After $498M Verdict, J&J, DePuy’s Stay Request on Metal Hip Trials Rejected

Following a massive $498 million dollar verdict in a second bellwether trial that settled March 2016, Johnson & Johnson and its unit, DePuy Orthopaedics, requested a stay. The judge refused and chose seven bellwether cases for trial in September.

National law firm, Parker Waichman LLP notes that U.S. District Judge Ed Kinkeade, the Texas federal judge who is overseeing a multidistrict litigation (MDL) over the allegedly defective DePuy Pinnacle hip prosthetics just chose seven bellwether cases for trial. This followed a Johnson & Johnson request to stay cases pending its appeal of a massive $497.6 million verdict. DePuy Orthopaedics Inc. is a unit of Johnson & Johnson. The MDL is In re: DePuy Orthopaedics Inc. Pinnacle Hip Implant Products Liability Litigation, case number 3:11-md-02244, in the U.S. District Court for the Northern District of Texas. The cases will be prepared for trial beginning September 6, 2016; the remainder of the cases in the MDL are pending until after the trials, said Judge Kinkeade, according to a June 14, 2016 Law360 report.

Citing court documents, Parker Waichman noted that, in March 2016, a Texas jury returned the massive multi-million-dollar compensatory damage verdict in favor of the five plaintiffs whose cases were consolidated for the second bellwether. All of the plaintiffs underwent hip arthroplasty, in which a hip joint is replaced with a hip replacement device. All alleged their DePuy Pinnacle metal-on-metal hip implant devices failed and that the Pinnacle caused significant health problems, including bone erosion, inflammation of surrounding tissue, and metallosis (metal poisoning). The Dallas jury returned the verdict on March 17 on the second bellwether following a two-month trial and a number of days of deliberations. The jury found in favor of all of the five plaintiffs holding J&J and DePuy liable. The nearly $500 million verdict included $360 in punitive damages; $240 million of the punitive damages were assessed against J&J and DePuy is responsible for the other $120 million. The $140 million in compensatory damages will be divided among the plaintiffs based on individual injuries. Parker Waichman notes that DePuy called for numerous bifurcations (requests to divide the trial in two parts so as to render a judgment on a set of legal issues without looking at all aspects), and more than 10 requests for mistrial. All requests were denied. The plaintiffs’ legal team was also able to show that the DePuy legal team called forth a paid expert who earned over $900,000 consulting for the defendants.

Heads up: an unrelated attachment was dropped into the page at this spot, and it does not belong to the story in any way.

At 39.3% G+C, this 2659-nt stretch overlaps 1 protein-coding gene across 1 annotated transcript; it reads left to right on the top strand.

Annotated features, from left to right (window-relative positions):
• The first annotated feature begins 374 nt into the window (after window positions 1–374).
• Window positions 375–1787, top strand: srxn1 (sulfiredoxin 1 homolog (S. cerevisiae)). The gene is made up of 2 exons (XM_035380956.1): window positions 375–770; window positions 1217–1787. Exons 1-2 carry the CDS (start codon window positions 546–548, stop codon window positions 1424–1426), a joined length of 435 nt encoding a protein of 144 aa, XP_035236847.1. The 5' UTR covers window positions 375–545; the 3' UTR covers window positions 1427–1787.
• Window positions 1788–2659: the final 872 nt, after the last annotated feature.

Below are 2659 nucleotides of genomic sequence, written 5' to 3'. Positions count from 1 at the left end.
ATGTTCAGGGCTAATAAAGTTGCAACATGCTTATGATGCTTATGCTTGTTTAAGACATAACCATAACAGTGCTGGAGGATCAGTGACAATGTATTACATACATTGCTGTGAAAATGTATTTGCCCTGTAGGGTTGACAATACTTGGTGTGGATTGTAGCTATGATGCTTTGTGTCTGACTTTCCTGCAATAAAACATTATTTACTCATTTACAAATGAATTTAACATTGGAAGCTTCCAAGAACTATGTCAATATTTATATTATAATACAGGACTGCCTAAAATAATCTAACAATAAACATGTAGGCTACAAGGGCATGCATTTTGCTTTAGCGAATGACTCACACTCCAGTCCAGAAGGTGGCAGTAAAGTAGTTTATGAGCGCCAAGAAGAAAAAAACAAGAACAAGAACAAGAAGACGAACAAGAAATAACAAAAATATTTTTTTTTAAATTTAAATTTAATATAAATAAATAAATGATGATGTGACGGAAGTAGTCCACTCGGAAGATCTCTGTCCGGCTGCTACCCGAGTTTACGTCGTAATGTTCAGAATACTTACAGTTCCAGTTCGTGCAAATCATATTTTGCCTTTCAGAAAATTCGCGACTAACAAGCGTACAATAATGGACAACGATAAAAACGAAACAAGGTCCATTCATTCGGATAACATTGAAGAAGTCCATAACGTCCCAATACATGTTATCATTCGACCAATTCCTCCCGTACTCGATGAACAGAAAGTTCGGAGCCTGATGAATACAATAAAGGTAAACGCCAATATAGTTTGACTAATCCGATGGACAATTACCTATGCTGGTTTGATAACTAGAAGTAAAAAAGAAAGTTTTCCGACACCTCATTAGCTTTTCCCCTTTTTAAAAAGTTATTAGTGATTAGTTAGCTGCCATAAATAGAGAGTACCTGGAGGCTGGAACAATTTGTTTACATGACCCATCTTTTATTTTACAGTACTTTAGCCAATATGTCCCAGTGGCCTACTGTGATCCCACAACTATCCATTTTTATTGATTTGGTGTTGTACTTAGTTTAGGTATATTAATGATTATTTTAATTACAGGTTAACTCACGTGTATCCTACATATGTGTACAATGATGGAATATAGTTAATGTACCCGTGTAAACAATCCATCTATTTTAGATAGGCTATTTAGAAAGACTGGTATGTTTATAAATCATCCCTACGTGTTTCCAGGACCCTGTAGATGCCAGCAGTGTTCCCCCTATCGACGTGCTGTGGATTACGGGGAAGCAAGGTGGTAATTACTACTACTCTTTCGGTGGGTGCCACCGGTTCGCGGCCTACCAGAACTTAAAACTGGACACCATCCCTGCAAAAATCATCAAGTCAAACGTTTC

In May 2016, both J&J and DePuy asked Judge Kinkeade to delay the pending September bellwether trials. The firms indicated that they plan on appealing to the Fifth Circuit Court over various issues the firms claim will broadly effect the way in which the remainder of cases are tried, according to Law 360, citing court documents. “Metal hip devices have been associated with increased and premature failure rates, as well as an array of alleged, adverse medical reactions,” said Matthew J. McCauley, Senior Litigation Counsel at Parker Waichman. “Parker Waichman clients have also alleged that debris from chromium and cobalt hip devices have led to tissue death and increased blood metal ion levels,” he added. Regulators have advised metal ion testing in some patients to determine whether the implant has failed, notes Parker Waichman.

J&J has already faced litigation over its metal-on-metal ASR hip, which was recalled in August 2010. Many lawsuits point out that metal were not clinically tested before they were approved. In August 2015, the U.S. Food and Drug Administration (FDA) sought to change this by requiring device makers to go through a stricter approval process to ensure that safe metal-on-metal hips were released to the market; Johnson & Johnson followed by halting sales of the metal-on-metal version of the Pinnacle device. In the United States, device makers may seek FDA clearance through a 510(k) application if that device is substantially similar to a device that has already been approved. Under this speedier clearance route, device makers are only required to file paperwork with the FDA and pay a fee, Parker Waichman points out.

“The firm has long pointed out that not every medical device is safety tested prior to market release. This is a well-known issue in the system and has given rise to increased controversy, especially regarding metal-on-metal hips,” said Mr. McCauley.

For further information regarding premature failure of a metal hip device, or other health problems associated with metal hip implants, please contact the firm at its Defective Hip Implant page at Free case evaluations are also available by calling 1-800-LAW-INFO (1-800-529-4636).

Release ID: 119731